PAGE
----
Forum for Science, Industry and Business

Sponsored by:     3M 
Search our Site:

 

UCLA study looks at life after breast cancer

18.11.2003


UCLA study looks at quality of life of younger women after breast cancer



Very young women diagnosed with breast cancer may be more likely to have persisting physical and psychological problems years after cancer, according to a new study by researchers at UCLA’s Jonsson Cancer Center.

In a survey of nearly 600 women who were all age 50 or younger when they first were diagnosed with breast cancer, researchers found that the majority of women report they have a good quality of life an average of six years after their diagnosis. Yet, the youngest women in the study -- those who were between 25 and 34 when they were diagnosed -- showed greater changes in energy and poorer emotional functioning than the women in the study who were older at diagnosis.


The study was published in the Nov. 15 issue of the Journal of Clinical Oncology.

"There is a positive message here that overall function is going to be good for the majority of younger women who survive breast cancer. Yet there are subgroups who may be at more risk for problems," said Dr. Patricia Ganz, director of the Division of Cancer Prevention and Control at UCLA’s Jonsson Cancer Center and lead author of the study. "The youngest women report persistent energy loss and psychological difficulties. They are a group doctors and others need to target for intervention."

Other problems include early menopause, loss of ability to have children and depression. "It is important for us to acknowledge that many symptoms and problems persist long beyond the acute phase of breast cancer treatment," Ganz said.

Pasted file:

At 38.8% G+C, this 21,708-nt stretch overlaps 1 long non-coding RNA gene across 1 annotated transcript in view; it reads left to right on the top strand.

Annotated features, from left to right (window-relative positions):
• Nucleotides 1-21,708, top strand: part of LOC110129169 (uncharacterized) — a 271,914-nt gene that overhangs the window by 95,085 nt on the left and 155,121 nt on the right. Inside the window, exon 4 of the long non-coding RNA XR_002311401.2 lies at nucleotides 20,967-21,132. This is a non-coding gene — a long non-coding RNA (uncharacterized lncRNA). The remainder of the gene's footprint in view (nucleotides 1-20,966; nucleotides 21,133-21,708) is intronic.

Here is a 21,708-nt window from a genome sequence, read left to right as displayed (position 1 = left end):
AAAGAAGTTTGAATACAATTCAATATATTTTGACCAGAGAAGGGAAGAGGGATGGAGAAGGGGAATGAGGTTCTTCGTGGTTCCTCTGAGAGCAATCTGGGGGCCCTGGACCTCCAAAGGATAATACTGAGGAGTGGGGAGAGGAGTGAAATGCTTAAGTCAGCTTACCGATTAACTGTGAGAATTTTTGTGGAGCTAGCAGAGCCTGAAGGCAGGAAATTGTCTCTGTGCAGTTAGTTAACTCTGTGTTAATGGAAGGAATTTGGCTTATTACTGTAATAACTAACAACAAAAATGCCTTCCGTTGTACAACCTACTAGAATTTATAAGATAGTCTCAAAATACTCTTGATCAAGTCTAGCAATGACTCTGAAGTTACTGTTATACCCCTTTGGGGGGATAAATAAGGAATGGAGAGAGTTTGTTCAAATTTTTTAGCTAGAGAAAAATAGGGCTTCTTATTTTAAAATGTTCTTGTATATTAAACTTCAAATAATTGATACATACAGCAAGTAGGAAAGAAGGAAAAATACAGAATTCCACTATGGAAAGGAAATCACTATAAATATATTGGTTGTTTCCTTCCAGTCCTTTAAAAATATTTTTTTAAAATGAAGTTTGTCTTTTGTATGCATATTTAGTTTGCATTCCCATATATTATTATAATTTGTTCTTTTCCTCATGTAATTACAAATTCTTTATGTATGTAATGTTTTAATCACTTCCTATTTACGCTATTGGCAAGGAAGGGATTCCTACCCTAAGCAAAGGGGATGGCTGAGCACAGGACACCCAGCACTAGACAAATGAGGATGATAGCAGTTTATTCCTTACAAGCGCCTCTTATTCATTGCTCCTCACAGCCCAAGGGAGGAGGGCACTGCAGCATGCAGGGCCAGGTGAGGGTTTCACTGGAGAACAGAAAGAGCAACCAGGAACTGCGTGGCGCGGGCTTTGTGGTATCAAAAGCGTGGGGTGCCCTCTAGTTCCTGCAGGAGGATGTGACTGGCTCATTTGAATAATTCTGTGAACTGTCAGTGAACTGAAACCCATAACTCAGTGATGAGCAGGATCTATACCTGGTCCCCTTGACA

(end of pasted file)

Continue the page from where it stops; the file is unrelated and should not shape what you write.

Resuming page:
This is the first large, multiethnic study to have detailed descriptive information about what younger breast cancer survivors are experiencing.

"You can imagine if you get cancer at 30 years-of-age and no one else in your family has had it, and you have to go through all this treatment with uncertainty about the outcome, that there’s going to be a sort of sword of Damocles hanging over your head," Ganz said. "So that’s what these findings talk about; for these younger women especially, there are fear and vulnerability, feelings of being ’out of control’ and not being able ’to trust the world,’ even after they have successfully completed treatment."

"At first it is hard because the only thing you can focus on is getting through the treatments -- and hanging on to your life," said Cynthia Lauren, a study participant who was 37 when she was diagnosed with breast cancer. "But once that is over, you begin to realize the more subtle changes and losses that come along with the diagnosis. For me, I lost my fertility, but didn’t really get to deal with it until later."

Now, 10 years after treatment, the Santa Monica resident is still learning to cope with those changes. "Sometimes, even though it is behind me now, it is still tough to get up in the morning and deal with the little aggravations of life while trying to remember and hang on to the big picture: I had cancer and I have survived."

More than 200,000 women in the United States will be diagnosed with breast cancer in 2003 and of those, 25 percent will be women under age 50. The National Cancer Institute estimates that there are about 2.5 million breast cancer survivors living in the United States today.

"The other thing that we examined was whether or not there were any other factors that predicted how women assessed their overall health. What we found was that women who were college graduates or had higher education perceived themselves as having better health, while women who had gone through menopause as a result of the cancer thought their health was poorer," Ganz said.

The study also supports some results seen in prior studies conducted by Ganz and her colleagues. "Previous studies suggested that African-American women reported better quality of life after breast cancer than other ethnic groups, and experienced more positive meaning from the cancer experience. The current study confirmed the earlier findings and to see those results in a second independent sample suggests it is an accurate observation," Ganz said.